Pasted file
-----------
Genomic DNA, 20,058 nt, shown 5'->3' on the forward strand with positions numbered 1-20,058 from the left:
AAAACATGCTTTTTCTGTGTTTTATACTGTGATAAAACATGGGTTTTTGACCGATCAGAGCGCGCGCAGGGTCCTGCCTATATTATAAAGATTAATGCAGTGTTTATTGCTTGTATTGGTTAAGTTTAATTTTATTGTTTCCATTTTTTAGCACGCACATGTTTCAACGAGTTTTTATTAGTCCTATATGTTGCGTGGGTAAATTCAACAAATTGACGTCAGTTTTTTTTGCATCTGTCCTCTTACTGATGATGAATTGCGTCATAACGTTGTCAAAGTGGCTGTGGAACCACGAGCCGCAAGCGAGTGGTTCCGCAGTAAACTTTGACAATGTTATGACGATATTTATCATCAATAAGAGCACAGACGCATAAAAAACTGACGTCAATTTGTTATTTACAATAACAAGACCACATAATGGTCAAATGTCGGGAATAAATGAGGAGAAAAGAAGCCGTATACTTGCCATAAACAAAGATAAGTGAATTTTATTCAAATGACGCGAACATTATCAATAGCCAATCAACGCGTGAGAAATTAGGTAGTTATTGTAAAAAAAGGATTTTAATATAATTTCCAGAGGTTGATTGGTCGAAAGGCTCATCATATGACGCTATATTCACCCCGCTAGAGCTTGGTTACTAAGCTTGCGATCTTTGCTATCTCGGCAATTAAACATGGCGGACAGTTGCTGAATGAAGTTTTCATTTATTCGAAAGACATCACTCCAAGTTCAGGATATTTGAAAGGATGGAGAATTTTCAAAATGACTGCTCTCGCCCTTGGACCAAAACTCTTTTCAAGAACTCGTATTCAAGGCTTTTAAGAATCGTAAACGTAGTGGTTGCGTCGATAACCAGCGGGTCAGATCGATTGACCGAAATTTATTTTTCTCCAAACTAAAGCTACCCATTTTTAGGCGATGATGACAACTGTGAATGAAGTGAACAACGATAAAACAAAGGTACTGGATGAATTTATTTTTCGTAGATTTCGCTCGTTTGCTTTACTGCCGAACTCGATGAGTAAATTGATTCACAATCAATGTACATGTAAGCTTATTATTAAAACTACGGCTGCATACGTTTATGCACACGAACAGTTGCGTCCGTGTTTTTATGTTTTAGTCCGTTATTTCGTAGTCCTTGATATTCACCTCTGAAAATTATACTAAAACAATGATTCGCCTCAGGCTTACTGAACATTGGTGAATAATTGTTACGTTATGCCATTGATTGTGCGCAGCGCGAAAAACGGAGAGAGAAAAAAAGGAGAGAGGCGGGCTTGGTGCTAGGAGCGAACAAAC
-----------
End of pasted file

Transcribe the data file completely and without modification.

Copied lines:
Genomic DNA, 20,058 nt, shown 5'->3' on the forward strand with positions numbered 1-20,058 from the left:
AAAACATGCTTTTTCTGTGTTTTATACTGTGATAAAACATGGGTTTTTGACCGATCAGAGCGCGCGCAGGGTCCTGCCTATATTATAAAGATTAATGCAGTGTTTATTGCTTGTATTGGTTAAGTTTAATTTTATTGTTTCCATTTTTTAGCACGCACATGTTTCAACGAGTTTTTATTAGTCCTATATGTTGCGTGGGTAAATTCAACAAATTGACGTCAGTTTTTTTTGCATCTGTCCTCTTACTGATGATGAATTGCGTCATAACGTTGTCAAAGTGGCTGTGGAACCACGAGCCGCAAGCGAGTGGTTCCGCAGTAAACTTTGACAATGTTATGACGATATTTATCATCAATAAGAGCACAGACGCATAAAAAACTGACGTCAATTTGTTATTTACAATAACAAGACCACATAATGGTCAAATGTCGGGAATAAATGAGGAGAAAAGAAGCCGTATACTTGCCATAAACAAAGATAAGTGAATTTTATTCAAATGACGCGAACATTATCAATAGCCAATCAACGCGTGAGAAATTAGGTAGTTATTGTAAAAAAAGGATTTTAATATAATTTCCAGAGGTTGATTGGTCGAAAGGCTCATCATATGACGCTATATTCACCCCGCTAGAGCTTGGTTACTAAGCTTGCGATCTTTGCTATCTCGGCAATTAAACATGGCGGACAGTTGCTGAATGAAGTTTTCATTTATTCGAAAGACATCACTCCAAGTTCAGGATATTTGAAAGGATGGAGAATTTTCAAAATGACTGCTCTCGCCCTTGGACCAAAACTCTTTTCAAGAACTCGTATTCAAGGCTTTTAAGAATCGTAAACGTAGTGGTTGCGTCGATAACCAGCGGGTCAGATCGATTGACCGAAATTTATTTTTCTCCAAACTAAAGCTACCCATTTTTAGGCGATGATGACAACTGTGAATGAAGTGAACAACGATAAAACAAAGGTACTGGATGAATTTATTTTTCGTAGATTTCGCTCGTTTGCTTTACTGCCGAACTCGATGAGTAAATTGATTCACAATCAATGTACATGTAAGCTTATTATTAAAACTACGGCTGCATACGTTTATGCACACGAACAGTTGCGTCCGTGTTTTTATGTTTTAGTCCGTTATTTCGTAGTCCTTGATATTCACCTCTGAAAATTATACTAAAACAATGATTCGCCTCAGGCTTACTGAACATTGGTGAATAATTGTTACGTTATGCCATTGATTGTGCGCAGCGCGAAAAACGGAGAGAGAAAAAAAGGAGAGAGGCGGGCTTGGTGCTAGGAGCGAACAAAC